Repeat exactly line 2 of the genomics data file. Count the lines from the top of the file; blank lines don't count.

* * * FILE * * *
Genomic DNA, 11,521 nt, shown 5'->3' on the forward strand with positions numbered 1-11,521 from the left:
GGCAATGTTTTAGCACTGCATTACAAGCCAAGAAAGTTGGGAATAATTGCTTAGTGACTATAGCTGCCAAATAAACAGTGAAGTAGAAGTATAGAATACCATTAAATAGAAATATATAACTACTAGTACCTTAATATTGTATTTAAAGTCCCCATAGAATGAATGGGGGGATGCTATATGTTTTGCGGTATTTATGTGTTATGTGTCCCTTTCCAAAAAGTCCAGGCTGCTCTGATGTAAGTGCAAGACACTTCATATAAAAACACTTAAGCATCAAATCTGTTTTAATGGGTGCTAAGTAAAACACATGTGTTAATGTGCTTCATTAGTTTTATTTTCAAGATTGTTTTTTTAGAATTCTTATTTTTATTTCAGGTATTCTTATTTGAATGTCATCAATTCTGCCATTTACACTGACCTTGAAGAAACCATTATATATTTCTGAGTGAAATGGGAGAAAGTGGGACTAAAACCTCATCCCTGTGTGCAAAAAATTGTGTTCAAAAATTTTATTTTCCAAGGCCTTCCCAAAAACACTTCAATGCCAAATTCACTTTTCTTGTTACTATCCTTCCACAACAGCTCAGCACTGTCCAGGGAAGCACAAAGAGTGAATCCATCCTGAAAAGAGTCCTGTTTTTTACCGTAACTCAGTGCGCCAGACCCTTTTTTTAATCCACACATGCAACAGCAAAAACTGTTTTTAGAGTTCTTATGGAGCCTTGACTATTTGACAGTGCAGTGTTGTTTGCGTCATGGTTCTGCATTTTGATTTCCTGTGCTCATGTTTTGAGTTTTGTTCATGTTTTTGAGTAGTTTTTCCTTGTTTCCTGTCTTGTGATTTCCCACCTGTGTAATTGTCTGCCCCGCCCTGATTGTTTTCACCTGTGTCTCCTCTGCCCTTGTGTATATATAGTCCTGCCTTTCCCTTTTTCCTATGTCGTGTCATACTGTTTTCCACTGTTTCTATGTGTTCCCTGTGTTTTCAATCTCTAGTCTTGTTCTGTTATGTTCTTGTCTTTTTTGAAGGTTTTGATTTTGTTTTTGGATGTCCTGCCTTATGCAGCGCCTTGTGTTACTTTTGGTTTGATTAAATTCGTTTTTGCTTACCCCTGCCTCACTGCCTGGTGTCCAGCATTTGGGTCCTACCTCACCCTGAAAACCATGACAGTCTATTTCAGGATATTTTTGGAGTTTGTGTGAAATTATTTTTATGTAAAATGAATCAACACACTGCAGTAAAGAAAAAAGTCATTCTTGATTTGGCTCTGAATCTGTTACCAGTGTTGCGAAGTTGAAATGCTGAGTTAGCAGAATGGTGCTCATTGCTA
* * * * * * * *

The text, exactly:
GGCAATGTTTTAGCACTGCATTACAAGCCAAGAAAGTTGGGAATAATTGCTTAGTGACTATAGCTGCCAAATAAACAGTGAAGTAGAAGTATAGAATACCATTAAATAGAAATATATAACTACTAGTACCTTAATATTGTATTTAAAGTCCCCATAGAATGAATGGGGGGATGCTATATGTTTTGCGGTATTTATGTGTTATGTGTCCCTTTCCAAAAAGTCCAGGCTGCTCTGATGTAAGTGCAAGACACTTCATATAAAAACACTTAAGCATCAAATCTGTTTTAATGGGTGCTAAGTAAAACACATGTGTTAATGTGCTTCATTAGTTTTATTTTCAAGATTGTTTTTTTAGAATTCTTATTTTTATTTCAGGTATTCTTATTTGAATGTCATCAATTCTGCCATTTACACTGACCTTGAAGAAACCATTATATATTTCTGAGTGAAATGGGAGAAAGTGGGACTAAAACCTCATCCCTGTGTGCAAAAAATTGTGTTCAAAAATTTTATTTTCCAAGGCCTTCCCAAAAACACTTCAATGCCAAATTCACTTTTCTTGTTACTATCCTTCCACAACAGCTCAGCACTGTCCAGGGAAGCACAAAGAGTGAATCCATCCTGAAAAGAGTCCTGTTTTTTACCGTAACTCAGTGCGCCAGACCCTTTTTTTAATCCACACATGCAACAGCAAAAACTGTTTTTAGAGTTCTTATGGAGCCTTGACTATTTGACAGTGCAGTGTTGTTTGCGTCATGGTTCTGCATTTTGATTTCCTGTGCTCATGTTTTGAGTTTTGTTCATGTTTTTGAGTAGTTTTTCCTTGTTTCCTGTCTTGTGATTTCCCACCTGTGTAATTGTCTGCCCCGCCCTGATTGTTTTCACCTGTGTCTCCTCTGCCCTTGTGTATATATAGTCCTGCCTTTCCCTTTTTCCTATGTCGTGTCATACTGTTTTCCACTGTTTCTATGTGTTCCCTGTGTTTTCAATCTCTAGTCTTGTTCTGTTATGTTCTTGTCTTTTTTGAAGGTTTTGATTTTGTTTTTGGATGTCCTGCCTTATGCAGCGCCTTGTGTTACTTTTGGTTTGATTAAATTCGTTTTTGCTTACCCCTGCCTCACTGCCTGGTGTCCAGCATTTGGGTCCTACCTCACCCTGAAAACCATGACAGTCTATTTCAGGATATTTTTGGAGTTTGTGTGAAATTATTTTTATGTAAAATGAATCAACACACTGCAGTAAAGAAAAAAGTCATTCTTGATTTGGCTCTGAATCTGTTACCAGTGTTGCGAAGTTGAAATGCTGAGTTAGCAGAATGGTGCTCATTGCTA